PORT TOWNSEND — Our instructions are simple.
“Come ready to have a good time,” said Phil Wiggins, cohost of the Piedmont Blues House Party open to all ages this Saturday night. Come 7:30 p.m. at Fort Worden State Park, the harmonica-playing Wiggins will join his friend and singer-guitarist Eleanor Ellis for a one-time-only get-together.
Ellis, a founding member of the Washington, D.C., Blues Society, has traveled the world with her music. Now with Wiggins, she’s flown out West for the Piedmont blues workshop put on by Centrum, host of numerous other music and art events in Port Townsend. Leading up to the public house party, the pair have spent the better part of the week with workshop participants from Port Townsend and beyond. They’re all sharing both technique and raw energy.
The house party will take place in the JFK Building, with admission at $25 for adults; if you’re fortunate enough to be 18 or younger, you get in free. For tickets and information, call the Centrum office at 360-385-3102, ext. 110, and visit Centrum.org.
Ellis, a Louisiana native and the maker of the documentary film “Blues Houseparty” (available on Folkstreams.net), is known for singing and playing the blues in her own way. Yes, Memphis Minnie and Skip James inspire her. She could be a sister to Bonnie Raitt. Yet this is a woman with a soulful sound of her own.
“My friend Eleanor is a master of all those styles: Piedmont, Delta, ragtime,” said Wiggins, who’s been a fan of her playing for the past 35 years.
“She has a beautiful voice,” he added, to go with the voice of her guitar. When the duo steps up Saturday, they might surprise blues novices.
“This music is not sad. It’s joyful. It’s like an antidote. People will hear some great, celebratory, uplifting, acoustic blues,” Wiggins promised.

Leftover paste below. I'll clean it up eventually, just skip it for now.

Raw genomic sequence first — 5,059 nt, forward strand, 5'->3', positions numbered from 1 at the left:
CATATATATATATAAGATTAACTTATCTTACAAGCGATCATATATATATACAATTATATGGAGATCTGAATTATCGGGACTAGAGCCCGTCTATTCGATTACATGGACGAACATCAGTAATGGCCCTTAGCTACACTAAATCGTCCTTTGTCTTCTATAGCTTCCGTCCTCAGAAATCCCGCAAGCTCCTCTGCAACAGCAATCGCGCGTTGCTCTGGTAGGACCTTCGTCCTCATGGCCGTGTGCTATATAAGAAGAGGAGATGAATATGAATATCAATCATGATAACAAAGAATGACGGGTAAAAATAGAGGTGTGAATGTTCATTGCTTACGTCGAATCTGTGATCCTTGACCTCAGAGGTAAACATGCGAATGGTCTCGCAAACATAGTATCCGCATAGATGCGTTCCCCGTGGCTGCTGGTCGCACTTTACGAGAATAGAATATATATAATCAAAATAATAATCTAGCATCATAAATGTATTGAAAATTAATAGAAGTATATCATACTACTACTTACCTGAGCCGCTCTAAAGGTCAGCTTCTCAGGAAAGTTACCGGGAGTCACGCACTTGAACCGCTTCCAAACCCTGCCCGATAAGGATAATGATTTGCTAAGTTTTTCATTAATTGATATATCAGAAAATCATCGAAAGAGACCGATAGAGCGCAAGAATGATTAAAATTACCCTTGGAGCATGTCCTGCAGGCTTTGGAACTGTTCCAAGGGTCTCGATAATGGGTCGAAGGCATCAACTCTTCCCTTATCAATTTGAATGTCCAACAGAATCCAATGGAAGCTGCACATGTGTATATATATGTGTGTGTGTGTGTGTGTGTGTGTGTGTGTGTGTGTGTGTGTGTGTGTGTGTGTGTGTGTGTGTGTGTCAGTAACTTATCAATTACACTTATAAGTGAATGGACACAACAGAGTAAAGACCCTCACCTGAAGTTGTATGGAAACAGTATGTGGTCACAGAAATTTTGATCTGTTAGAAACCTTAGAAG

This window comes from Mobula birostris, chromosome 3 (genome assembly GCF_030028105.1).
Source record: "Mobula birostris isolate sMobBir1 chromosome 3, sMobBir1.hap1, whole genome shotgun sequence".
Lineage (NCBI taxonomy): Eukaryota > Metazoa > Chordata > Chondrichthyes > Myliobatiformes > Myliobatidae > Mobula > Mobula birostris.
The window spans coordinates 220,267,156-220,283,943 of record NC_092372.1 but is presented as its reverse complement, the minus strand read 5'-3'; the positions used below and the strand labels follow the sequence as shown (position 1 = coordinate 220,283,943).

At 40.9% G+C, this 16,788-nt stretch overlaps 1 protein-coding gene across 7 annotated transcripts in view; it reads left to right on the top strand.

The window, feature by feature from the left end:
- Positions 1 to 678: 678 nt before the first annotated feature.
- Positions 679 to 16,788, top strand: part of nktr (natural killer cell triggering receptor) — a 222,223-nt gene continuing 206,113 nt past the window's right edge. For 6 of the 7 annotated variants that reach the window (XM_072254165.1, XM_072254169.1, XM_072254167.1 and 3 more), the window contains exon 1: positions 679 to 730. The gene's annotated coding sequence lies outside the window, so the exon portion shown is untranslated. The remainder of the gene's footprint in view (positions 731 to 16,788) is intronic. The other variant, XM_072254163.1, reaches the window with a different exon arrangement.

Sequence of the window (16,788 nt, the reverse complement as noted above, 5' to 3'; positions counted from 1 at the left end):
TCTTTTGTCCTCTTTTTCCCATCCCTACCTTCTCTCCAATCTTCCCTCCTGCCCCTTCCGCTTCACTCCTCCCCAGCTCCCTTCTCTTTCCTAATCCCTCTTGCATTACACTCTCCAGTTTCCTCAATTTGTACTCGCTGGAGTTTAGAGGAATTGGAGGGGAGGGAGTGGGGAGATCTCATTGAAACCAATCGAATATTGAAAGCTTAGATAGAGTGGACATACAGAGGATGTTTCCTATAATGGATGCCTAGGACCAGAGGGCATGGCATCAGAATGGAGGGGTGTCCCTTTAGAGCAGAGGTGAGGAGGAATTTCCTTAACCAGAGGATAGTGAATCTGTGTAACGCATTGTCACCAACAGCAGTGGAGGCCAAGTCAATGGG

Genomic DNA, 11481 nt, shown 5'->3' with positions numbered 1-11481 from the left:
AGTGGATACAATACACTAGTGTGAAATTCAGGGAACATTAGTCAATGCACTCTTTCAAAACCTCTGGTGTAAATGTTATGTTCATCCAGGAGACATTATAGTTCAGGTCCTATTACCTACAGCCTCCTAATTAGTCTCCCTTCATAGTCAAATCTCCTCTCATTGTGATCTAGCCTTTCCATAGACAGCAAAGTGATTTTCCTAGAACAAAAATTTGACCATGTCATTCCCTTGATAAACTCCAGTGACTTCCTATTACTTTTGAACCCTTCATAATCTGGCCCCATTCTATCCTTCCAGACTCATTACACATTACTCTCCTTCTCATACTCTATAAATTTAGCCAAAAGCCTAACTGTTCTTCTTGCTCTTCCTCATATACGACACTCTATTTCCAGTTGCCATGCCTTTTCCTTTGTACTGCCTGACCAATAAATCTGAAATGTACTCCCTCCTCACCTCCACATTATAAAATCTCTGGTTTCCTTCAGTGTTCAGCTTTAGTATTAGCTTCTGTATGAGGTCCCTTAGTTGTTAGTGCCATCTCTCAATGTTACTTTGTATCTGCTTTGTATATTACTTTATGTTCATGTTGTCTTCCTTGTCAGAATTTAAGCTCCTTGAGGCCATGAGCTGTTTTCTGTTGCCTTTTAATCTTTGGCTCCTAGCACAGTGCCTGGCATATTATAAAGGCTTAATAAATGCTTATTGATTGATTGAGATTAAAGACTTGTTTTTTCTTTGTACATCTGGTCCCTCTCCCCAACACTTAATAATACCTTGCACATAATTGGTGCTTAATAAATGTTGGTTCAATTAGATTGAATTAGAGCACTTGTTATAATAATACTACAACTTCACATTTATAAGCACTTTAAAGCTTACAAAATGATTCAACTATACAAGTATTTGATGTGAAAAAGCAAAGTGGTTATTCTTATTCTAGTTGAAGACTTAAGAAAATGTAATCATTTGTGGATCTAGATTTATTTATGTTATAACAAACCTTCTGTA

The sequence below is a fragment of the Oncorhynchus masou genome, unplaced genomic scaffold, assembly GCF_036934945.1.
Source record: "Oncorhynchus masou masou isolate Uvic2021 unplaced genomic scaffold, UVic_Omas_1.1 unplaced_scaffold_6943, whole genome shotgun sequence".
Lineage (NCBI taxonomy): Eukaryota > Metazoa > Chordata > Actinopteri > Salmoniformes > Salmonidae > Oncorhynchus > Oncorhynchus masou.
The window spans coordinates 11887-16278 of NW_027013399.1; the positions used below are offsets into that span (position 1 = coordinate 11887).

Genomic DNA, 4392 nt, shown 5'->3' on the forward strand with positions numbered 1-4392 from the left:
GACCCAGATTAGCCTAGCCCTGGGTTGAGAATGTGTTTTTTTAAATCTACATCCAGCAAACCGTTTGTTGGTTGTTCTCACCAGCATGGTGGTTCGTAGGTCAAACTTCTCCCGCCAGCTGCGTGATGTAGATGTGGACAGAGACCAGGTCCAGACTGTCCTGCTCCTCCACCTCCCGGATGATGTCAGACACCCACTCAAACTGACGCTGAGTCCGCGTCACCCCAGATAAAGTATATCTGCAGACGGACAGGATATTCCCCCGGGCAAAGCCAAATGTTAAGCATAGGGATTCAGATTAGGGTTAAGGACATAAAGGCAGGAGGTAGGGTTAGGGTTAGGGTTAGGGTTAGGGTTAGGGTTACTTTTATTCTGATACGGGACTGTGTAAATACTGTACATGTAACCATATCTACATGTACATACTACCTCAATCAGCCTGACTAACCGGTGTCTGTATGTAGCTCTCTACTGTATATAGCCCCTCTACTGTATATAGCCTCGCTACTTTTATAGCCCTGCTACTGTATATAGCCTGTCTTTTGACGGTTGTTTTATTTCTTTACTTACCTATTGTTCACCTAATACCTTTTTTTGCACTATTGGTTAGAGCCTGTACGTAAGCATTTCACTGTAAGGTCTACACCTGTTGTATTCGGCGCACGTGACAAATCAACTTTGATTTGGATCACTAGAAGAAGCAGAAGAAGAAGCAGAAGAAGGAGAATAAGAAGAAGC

“They should bring their dancing shoes, if they want. Most acoustic blues is created as dance music. We definitely encourage people to do that if the spirit moves them.”
“You would dance, if you were in a juke,” added Mary Hilts Parry, another host of the party. She brings together Centrum’s Acoustic Blues Festival & Workshop every August; along with Wiggins she has developed the autumn house party.
Like Ellis, Wiggins is a messenger of the blues. Twice he’s won W.C. Handy Blues Foundation awards, and is only the third harmonica player to receive a National Endowment for the Arts National Heritage Fellowship. At 64, he is the single living player of the blues harp to hold the NEA’s Master of Traditional Arts title.
He is also a honey-voiced man who puts people at ease. While influenced by the great bluesmen of the past century, he also learned plenty from his grandmother Effie Mae Carter. Summers of his youth found him with her at the family place near Birmingham, Ala. Then he’d go back up to Washington, D.C., when school started. Wiggins still lives in nearby Takoma Park, Md.
This Saturday, “what [Wiggins] is hoping is that people will drop the fourth wall,” said Hilts Parry.
“This is a community thing. We want people to feel at home,” with warm lighting, snacks and soft drinks.
The October house party started about five years ago when Wiggins couldn’t make it to the summer blues festival. He put the Piedmont workshop and concert together in the Centrum style: Bring people to Fort Worden to learn and jam together several days and nights in a row, and let the magic unfold.
For music lovers, Saturday’s party “is a rare opportunity … the synergy is unique. It doesn’t happen again,” said Hilts Parry.
She chose this particular week for a reason: The full moon, which “brings a certain kind of pull.”
By Saturday, the glowing white orb will be on the wane — yet “it is going to be pretty big,” said Hilts Parry.
“We’ll make it cozy inside.”